And he said, “Things are not quite as bad as you think.
So you don’t know who’s who. That is perfectly true.
But come with me, friends. Do you know what I’ll do?
I’ll make you, again, the best Sneetches on the beaches
And all it will cost you is ten dollars eaches.”
“Belly stars are no longer in style,” said McBean.
“What you need is a trip through my Star-Off Machine.
This wondrous contraption will take off your stars
So you won’t look like Sneetches who have them on thars.”
And that handy machine
Working very precisely
Removed all the stars from their tummies quite nicely.
Then, with snoots in the air, they paraded about
And they opened their beaks and they let out a shout,
“We know who is who! Now there isn’t a doubt.
The best kind of Sneetches are Sneetches without!”
Then, of course, those with stars got frightfully mad.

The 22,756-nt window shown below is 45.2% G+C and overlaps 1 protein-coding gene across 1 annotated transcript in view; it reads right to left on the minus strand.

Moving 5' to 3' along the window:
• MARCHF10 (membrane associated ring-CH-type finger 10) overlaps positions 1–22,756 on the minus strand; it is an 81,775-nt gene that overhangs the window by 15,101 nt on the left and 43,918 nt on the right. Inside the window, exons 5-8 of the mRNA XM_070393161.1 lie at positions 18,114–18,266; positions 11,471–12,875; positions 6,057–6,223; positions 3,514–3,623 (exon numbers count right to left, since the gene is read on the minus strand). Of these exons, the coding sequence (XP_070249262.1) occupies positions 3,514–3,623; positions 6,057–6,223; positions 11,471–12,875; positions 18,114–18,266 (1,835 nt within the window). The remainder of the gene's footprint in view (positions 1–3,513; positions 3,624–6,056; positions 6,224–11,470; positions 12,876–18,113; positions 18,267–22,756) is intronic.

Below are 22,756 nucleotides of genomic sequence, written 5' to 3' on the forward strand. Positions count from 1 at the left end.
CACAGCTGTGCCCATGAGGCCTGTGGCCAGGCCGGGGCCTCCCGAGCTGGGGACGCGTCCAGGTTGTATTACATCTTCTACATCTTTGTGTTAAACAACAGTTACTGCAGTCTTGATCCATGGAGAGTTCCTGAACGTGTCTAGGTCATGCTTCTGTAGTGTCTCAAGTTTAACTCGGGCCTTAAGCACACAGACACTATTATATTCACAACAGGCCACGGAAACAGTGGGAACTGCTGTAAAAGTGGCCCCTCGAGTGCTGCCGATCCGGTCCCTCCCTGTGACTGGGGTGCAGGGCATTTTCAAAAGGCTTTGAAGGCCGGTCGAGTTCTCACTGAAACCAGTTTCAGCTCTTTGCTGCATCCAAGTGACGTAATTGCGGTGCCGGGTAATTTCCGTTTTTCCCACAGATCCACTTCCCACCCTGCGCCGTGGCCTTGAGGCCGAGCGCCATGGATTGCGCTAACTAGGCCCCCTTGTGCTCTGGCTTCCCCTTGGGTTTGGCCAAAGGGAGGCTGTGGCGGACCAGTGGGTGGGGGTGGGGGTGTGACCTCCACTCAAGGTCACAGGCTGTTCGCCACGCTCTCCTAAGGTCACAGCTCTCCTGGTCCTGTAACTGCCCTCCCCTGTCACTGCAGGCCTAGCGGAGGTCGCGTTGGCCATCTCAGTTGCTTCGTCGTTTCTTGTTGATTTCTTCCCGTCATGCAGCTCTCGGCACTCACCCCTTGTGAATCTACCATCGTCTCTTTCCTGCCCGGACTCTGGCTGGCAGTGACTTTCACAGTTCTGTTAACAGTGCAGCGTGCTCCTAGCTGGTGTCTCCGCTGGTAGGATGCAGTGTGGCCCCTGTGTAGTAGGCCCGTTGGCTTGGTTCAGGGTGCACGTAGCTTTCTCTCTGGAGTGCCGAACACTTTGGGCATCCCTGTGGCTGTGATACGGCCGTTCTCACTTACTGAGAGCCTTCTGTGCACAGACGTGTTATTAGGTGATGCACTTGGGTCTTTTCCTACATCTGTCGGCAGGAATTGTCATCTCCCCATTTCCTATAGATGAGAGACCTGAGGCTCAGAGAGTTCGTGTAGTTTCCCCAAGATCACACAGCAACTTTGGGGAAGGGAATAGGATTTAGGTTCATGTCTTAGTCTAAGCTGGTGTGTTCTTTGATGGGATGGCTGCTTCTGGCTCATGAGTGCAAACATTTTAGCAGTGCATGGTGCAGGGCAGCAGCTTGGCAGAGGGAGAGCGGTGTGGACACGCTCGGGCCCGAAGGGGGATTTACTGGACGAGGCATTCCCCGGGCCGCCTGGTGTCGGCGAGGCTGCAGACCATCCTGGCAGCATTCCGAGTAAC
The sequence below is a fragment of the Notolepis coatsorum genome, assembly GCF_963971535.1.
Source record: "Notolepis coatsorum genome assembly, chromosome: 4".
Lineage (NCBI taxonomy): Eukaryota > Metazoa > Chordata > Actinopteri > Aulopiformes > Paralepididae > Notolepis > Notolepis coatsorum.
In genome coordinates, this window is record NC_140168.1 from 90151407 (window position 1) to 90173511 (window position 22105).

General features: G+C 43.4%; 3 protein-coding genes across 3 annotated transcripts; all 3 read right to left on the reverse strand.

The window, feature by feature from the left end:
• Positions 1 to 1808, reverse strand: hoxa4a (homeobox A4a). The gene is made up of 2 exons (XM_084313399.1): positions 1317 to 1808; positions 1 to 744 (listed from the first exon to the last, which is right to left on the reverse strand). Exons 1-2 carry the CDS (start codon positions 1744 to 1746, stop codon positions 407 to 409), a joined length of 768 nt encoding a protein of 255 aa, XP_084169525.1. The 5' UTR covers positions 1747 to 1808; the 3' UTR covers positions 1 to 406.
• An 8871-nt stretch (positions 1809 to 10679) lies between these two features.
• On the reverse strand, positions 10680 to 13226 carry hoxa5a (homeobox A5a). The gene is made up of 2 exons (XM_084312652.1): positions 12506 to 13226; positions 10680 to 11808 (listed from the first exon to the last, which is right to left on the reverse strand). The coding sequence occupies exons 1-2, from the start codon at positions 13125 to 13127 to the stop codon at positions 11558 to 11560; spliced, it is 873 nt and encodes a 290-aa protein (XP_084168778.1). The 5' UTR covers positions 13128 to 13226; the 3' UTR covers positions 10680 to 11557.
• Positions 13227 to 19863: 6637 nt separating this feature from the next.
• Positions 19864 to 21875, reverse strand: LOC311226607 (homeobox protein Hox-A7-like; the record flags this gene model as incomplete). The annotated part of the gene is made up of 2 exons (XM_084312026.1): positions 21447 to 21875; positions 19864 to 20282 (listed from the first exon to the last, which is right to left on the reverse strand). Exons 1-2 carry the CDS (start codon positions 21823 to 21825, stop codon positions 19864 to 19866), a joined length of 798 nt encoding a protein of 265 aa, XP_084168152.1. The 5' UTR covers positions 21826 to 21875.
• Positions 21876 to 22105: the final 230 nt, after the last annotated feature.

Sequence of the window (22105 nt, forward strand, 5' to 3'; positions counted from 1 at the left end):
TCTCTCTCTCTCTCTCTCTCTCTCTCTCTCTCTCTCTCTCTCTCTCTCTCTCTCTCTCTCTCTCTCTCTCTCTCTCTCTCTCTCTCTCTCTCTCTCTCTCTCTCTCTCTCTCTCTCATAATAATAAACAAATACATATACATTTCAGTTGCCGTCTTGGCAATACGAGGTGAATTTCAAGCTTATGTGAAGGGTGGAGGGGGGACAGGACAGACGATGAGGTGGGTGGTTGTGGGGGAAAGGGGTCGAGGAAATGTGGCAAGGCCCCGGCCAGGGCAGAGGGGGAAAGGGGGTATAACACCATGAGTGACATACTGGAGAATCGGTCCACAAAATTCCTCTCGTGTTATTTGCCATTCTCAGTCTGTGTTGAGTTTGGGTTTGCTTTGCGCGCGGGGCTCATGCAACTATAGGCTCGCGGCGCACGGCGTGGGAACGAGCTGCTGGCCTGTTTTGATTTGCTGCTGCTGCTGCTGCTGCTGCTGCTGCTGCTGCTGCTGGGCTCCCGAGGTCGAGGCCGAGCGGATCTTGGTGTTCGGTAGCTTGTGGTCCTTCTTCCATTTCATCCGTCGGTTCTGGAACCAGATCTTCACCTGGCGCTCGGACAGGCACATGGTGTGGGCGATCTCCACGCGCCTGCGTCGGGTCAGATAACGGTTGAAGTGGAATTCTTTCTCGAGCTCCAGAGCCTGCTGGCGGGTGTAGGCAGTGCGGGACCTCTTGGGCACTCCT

To be wearing a star now was frightfully bad.
Then, of course, old Sylvester McMonkey McBean
Invited them into his Star-Off Machine.
Then, of course from THEN on, as you probably guess,
Things really got into a horrible mess.
All the rest of that day, on those wild screaming beaches,
The Fix-it-Up Chappie kept fixing up Sneetches.
Off again! On again!
In again! Out again!
Through the machines they raced round and about again,
Changing their stars every minute or two.
They kept paying money. They kept running through
Until neither the Plain nor the Star-Bellies knew
Whether this one was that one… or that one was this one
Or which one was what one… of what one was who.
Then, when every last cent
Of their money was spent,
The Fix-it-Up Chappie packed up
And he went.
And he laughed as he drove
In his car up the beach,
“They never will learn.
No. You can’t teach a Sneetch!”
But McBean was quite wrong. I’m quite happy to say
That the Sneetches got really quite smart on that day,
The day they decided that Sneetches are Sneetches
And no kind of Sneetch is the best on the beaches.
That day, all the Sneetches forgot about stars
And whether they had one, or not, upon thars.